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What is Artificial Intelligence (AI)?

20 days ago by Andrea Amato
robot

In computer science, AI refers to the mimicry of human intelligence exhibited by machines, robots, and computers.

AI stems from a branch of computer science whereby machines and applications alike are designed to perform tasks that require human intelligence to complete. In other words, it applies processes such as decision-making, problem-solving, and learning as would a human being. As AI can be applied to a number of smart machines, it is considered an interdisciplinary science that applies a variety of practical approaches for a variety of software developer jobs in Malta and worldwide.


How does AI work?


At its core, AI is tasked to simulate human intelligence and perception. As it is an expansive technology, the definition of AI is widely disputed. As a consensus, AI is defined by its rationale towards adopting human processes, including:

• Learning from past examples and experiences
• Recognising objects
• Understand and respond to a common language
• Decision-making
• Problem-solving

Aside from these, AI is often expected to combine the above capabilities to influence other performance roles as a human would. The sudden availability of large quantities of data and technological advancements has left AI the responsibility to efficiently manage data better than a human could. Its technology is what allows your smart home appliances to speak to you, are responsible for self-driving cars, among other unimaginable inventions, leaving a diverse field for computer software engineers and developers alike.


Types of AI

AI can be confusing and complex to understand due to its wide applicability in technology. Anything that is made to resemble human intelligence, be it a large, engineered robot or simple phone application, is considered AI. Regardless of the machine’s complexity, commonalities in AI persist within simulating human processes.


Machine Learning

Machine learning (also known as machine learning models) is a subset of AI where an application learns to perform tasks by itself. In performing, machines learn from experiences, in that they regenerate new decisions to perform and execute a task more efficiently.

In mimicking human intelligence, machines learn through neural networks; an algorithm designed to model human thought processes and perception. Simply put, neural networks are made up of the following:

• An input level where data enters the network
• At least one hidden level where input data is processed and apply weights, biases, and thresholds
• An output level which exhibits data performed by the machine, with various degrees of confidence

The complexity of an algorithm (among other factors) can be viewed depending on the number of hidden levels within a neural network. Algorithms featuring many hidden levels displays a deeper learning machine than an algorithm with only one hidden level. Humans can oversee machine learning, and this is known as supervised learning, a key role in some IT jobs in Malta where some learning takes place through human intervention.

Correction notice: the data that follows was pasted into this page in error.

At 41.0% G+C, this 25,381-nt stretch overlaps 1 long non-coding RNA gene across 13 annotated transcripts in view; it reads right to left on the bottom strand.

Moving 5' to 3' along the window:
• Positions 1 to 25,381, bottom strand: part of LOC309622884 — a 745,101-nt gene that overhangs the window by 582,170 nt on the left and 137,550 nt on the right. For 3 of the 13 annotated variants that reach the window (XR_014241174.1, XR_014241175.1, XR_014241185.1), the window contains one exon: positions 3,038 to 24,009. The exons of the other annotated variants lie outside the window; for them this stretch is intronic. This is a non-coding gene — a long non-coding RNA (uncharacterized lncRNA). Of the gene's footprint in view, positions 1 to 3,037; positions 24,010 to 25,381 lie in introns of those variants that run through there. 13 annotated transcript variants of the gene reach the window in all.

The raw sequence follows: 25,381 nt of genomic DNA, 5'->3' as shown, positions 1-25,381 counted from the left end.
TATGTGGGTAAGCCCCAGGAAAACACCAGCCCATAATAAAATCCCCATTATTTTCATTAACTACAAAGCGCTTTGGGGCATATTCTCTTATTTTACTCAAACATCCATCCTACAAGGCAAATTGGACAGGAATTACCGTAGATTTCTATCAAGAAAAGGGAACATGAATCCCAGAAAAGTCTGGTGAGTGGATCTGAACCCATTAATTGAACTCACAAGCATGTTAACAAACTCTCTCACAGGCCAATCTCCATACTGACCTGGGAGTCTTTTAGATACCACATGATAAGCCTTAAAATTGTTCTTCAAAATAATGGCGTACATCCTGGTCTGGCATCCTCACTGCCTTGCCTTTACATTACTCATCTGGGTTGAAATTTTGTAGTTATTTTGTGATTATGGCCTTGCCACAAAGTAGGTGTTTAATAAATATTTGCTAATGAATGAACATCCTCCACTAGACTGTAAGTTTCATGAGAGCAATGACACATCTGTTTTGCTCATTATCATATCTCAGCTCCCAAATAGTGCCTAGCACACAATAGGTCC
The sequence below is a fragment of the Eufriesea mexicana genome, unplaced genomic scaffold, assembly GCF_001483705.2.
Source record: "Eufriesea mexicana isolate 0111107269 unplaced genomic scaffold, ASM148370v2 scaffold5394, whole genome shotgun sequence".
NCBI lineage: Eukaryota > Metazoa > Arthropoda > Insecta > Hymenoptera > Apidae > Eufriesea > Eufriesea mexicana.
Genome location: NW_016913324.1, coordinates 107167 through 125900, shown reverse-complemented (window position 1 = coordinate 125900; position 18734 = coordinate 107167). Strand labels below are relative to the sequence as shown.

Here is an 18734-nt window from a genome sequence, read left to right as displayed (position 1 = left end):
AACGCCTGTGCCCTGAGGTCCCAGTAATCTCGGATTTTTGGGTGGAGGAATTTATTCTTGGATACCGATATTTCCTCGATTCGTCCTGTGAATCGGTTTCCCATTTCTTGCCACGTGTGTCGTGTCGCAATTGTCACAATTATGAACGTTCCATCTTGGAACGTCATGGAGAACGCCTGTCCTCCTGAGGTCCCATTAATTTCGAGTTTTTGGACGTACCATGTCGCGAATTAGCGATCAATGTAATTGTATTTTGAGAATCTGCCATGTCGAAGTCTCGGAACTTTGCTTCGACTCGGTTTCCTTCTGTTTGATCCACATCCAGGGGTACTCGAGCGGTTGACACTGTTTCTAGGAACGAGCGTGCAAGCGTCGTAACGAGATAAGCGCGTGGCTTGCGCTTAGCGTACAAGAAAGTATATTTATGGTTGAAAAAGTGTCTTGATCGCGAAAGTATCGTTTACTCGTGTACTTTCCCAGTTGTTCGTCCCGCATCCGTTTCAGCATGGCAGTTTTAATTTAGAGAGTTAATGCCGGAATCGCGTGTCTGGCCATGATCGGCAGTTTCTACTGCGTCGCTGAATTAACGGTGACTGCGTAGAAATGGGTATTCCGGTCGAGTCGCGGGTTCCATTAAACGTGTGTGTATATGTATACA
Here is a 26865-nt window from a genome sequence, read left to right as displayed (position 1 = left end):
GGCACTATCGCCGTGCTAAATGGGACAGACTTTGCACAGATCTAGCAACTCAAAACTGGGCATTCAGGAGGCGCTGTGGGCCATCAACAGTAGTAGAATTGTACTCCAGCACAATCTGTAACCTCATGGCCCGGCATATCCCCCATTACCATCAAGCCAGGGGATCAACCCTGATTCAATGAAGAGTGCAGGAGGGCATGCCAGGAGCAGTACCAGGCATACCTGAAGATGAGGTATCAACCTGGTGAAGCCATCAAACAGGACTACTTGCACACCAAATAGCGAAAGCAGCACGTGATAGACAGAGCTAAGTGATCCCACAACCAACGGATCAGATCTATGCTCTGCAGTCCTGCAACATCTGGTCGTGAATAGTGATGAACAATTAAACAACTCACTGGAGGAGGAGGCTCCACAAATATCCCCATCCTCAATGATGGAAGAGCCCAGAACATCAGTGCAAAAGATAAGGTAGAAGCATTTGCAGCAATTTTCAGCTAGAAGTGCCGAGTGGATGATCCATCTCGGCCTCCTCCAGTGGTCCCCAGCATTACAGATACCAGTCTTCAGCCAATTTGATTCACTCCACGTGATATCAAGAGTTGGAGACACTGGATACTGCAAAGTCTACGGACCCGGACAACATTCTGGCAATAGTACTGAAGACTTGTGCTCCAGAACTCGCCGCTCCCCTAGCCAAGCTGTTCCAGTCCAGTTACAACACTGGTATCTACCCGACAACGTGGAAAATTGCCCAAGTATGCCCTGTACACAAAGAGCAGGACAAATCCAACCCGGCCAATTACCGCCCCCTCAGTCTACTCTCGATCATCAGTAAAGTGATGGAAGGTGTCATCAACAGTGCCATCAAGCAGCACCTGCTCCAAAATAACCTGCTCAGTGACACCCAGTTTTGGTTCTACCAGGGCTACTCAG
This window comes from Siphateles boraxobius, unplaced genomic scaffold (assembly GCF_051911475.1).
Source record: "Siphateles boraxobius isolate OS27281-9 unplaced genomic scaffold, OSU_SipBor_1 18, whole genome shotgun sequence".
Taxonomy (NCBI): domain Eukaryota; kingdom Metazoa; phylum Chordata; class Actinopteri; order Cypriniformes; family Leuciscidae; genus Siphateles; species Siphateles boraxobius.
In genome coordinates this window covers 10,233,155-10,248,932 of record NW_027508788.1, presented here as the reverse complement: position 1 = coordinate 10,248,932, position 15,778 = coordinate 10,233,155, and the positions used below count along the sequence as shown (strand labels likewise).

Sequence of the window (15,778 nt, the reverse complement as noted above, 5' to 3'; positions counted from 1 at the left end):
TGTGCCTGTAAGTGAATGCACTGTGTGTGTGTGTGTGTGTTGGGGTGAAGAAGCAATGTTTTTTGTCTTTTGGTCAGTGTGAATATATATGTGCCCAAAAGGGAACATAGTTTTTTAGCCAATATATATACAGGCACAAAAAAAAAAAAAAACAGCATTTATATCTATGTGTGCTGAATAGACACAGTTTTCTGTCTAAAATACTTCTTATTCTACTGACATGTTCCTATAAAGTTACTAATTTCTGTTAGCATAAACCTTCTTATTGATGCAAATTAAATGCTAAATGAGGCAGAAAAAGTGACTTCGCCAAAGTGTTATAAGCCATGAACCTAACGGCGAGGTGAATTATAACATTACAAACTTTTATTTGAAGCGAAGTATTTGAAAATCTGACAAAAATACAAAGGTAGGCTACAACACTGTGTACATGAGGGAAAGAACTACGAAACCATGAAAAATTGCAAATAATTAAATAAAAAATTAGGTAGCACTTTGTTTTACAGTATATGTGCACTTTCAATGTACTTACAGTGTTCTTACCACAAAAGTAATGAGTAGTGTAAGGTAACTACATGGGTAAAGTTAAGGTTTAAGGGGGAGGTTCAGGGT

Deep Learning

Deep learning is a subset of machine learning in that specific tasks are performed with greater accuracy without the need for human intervention. What differentiates deep learning from machine learning is that their neural networks are more complex. These are known as deep neural networks; multiple hidden layers are included to perform specific tasks. This allows for greater confidence in data output, in that decisions made are more refined.

For more sophisticated technologies developed by software engineers, such as facial recognition systems, deep learning is preferred over simple machine learning. In other words, the “deep” in deep learning refers to the intricate depth of neural networks. These are typically referred to as such when there are more than three layers. Deep learning and machine learning differ in the way they learn, in that deep learning automates a lot of the learning process, removing the need for human intervention.


Common examples of AI today

Although AI can virtually be seen everywhere especially due to work from home and remote jobs, it is worth understanding common AI applications that have existed within technology for a while.

• Neural language processing (NLP): AI is used to help interpret and understand human language, such as in applications Apple’s Siri or Google’s Alexa
• Speech recognition: AI recognises spoken words and converts these into digital text. For example, software that allows you to speak, rather than type out a message on your phone
• Image recognition: Technology that can recognise images, objects, humans, among others. Self-driving cars utilise this AI
• Household appliances: Software developers create robots such as vacuums, and these apply AI to help track room size and obstacle avoidance

The above portrays a simple overview of what AI entails in today’s technological society. It’s complex and diverse applicability can help create a better user experience for a myriad of technologies, leaving it as prominent and important to adopt in technology now more than ever.